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Members discuss Catholic recruitment, Academic Articles

Marcela Berrios | Tuesday, December 11, 2007

This year, the Faculty Senate has acted as a true liaison between professors and administrators. It has engaged prominent issues, such as revising the Academic Articles and considering University efforts to recruit more Catholic professors, that will affect both faculty and the University for years to come.

The senators began the year proposing amendments to the University’s Academic Articles, which are “like a loose contract between the faculty and the administration,” said Senate Chair Colin Jessop, a physics professor.

The Articles outline the University’s standards for the appointment and promotion of faculty and other issues of relevance to faculty members, Jessop said. Every 10 years the Academic Council reviews and considers amending the Articles. When the Academic Council requested recommendations from the Faculty Senate, the senators started talking to their constituencies about it.

The Senate proposed seven revisions to the Council, which will deliberate in January. One of the Senate’s proposals concerned the notice period the University must give before dismissing a faculty member.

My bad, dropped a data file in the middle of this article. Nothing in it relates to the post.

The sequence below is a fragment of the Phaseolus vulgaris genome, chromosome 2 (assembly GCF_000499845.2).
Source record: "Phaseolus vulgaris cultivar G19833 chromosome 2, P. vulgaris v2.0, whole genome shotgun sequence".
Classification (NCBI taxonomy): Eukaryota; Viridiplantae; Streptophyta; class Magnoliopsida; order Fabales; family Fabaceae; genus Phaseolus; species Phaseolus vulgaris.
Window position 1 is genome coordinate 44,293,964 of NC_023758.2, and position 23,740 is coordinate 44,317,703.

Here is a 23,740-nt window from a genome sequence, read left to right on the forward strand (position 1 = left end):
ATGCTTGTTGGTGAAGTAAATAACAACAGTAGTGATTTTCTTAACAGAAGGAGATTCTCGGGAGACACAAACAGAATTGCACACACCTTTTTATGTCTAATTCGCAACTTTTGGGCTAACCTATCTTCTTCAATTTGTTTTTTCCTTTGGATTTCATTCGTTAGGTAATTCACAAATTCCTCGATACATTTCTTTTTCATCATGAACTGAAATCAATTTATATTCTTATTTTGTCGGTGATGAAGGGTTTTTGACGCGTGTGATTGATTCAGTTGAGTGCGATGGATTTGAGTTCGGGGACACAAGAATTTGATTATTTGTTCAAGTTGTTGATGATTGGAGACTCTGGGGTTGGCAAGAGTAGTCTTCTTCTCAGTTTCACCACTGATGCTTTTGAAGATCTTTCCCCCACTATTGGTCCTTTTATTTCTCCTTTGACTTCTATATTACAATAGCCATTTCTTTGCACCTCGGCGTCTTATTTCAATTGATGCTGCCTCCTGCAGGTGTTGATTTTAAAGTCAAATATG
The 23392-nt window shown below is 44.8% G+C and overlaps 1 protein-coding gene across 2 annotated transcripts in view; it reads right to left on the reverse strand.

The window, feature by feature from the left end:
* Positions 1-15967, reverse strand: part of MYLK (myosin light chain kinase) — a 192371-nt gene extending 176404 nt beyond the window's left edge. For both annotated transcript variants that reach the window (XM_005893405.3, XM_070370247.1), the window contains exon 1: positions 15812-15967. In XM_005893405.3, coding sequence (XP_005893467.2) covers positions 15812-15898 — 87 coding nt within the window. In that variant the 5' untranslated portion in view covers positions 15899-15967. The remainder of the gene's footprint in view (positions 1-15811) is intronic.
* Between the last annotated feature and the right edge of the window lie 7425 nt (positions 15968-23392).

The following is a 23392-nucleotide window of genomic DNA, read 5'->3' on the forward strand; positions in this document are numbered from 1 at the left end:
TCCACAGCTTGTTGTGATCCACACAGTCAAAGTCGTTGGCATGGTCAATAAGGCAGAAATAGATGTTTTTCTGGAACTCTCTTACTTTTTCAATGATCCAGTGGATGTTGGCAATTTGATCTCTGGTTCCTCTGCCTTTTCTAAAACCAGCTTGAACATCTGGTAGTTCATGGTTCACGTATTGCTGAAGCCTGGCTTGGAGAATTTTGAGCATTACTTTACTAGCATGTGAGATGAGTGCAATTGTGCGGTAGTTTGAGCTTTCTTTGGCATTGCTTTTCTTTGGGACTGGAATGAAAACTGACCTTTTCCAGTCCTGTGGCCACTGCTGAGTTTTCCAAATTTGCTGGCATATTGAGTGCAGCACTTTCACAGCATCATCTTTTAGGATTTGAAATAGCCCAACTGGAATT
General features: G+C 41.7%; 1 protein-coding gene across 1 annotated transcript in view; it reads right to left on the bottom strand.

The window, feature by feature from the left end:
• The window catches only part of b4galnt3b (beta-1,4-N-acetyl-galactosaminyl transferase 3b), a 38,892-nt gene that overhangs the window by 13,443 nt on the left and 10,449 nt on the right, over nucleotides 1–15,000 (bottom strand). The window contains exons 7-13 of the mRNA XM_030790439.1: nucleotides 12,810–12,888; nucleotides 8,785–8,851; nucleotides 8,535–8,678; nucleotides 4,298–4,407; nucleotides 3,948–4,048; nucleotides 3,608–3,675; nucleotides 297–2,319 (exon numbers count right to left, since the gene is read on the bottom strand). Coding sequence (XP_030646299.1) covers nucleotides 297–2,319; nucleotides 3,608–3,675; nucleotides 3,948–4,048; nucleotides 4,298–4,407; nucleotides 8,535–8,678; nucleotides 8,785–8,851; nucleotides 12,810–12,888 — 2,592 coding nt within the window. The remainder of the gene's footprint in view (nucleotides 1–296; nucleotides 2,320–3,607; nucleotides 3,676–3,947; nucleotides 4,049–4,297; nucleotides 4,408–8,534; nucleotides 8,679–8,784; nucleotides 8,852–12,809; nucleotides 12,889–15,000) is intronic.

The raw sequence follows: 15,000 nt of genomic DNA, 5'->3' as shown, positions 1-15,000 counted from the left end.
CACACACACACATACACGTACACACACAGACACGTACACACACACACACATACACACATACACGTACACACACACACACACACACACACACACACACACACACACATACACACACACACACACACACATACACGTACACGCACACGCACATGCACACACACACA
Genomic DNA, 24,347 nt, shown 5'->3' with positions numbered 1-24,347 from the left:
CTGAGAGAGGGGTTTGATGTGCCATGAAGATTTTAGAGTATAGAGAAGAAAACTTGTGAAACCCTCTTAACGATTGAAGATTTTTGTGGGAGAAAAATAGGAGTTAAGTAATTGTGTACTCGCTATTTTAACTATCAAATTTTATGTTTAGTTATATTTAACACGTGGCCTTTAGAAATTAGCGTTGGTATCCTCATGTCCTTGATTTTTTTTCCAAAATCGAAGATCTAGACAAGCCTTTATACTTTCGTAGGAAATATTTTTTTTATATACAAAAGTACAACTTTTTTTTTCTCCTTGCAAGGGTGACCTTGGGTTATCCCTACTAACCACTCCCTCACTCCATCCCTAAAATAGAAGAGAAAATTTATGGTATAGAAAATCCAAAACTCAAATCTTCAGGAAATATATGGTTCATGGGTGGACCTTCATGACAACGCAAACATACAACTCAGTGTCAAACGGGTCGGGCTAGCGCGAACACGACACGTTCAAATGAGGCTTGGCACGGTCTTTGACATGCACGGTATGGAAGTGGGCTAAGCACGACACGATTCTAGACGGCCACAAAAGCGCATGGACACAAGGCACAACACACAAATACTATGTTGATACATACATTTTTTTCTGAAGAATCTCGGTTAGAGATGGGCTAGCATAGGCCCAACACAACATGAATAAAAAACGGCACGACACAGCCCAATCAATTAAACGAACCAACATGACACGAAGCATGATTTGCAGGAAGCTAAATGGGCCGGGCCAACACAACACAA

The senators have also reacted to University plans to increase recruitment of Catholic faculty.

At the semester’s final Faculty Senate meeting Nov. 7, faculty members were presented with an Office of the Provost report detailing the conclusions of an ad hoc committee of professors and administrators gathered to address the decreasing percentage of Catholic faculty at Notre Dame and consider University reaction.

“The University must of course appoint leaders who believe in the necessity and value of Catholic hiring, both as deans and chairpersons,” the report said. “… [But] it is imperative that the University maintain an environment where faculty of other faiths and none are included as full members of the community.”

Jessop said during that meeting that many faculty members would be uneasy with the idea of Notre Dame moving away from hiring on academic merit. He said the Senate has been gathering feedback from its constituents and is scheduled to present recommendations to University Provost Thomas Burish Dec. 12.

Before spring break, the Senate hopes to finalize a report on its official recommendations to the Provost about recruiting Catholic faculty, Jessop said.

“This is a very constructive and collaborative discussion between the faculty and the administration,” Jessop said. “It’s not like ‘us’ versus ‘them.’ It’s a dialogue, and a very open one.”

Besides collecting feedback from professors about the Academic Articles and the report on the hiring of Catholic faculty, the Senate has also discussed ways to improve the efficiency of Teacher-Course Evaluations (TCEs). Jessop said the senators are looking into online TCEs that could be tailored easily to better evaluate different disciplines and courses.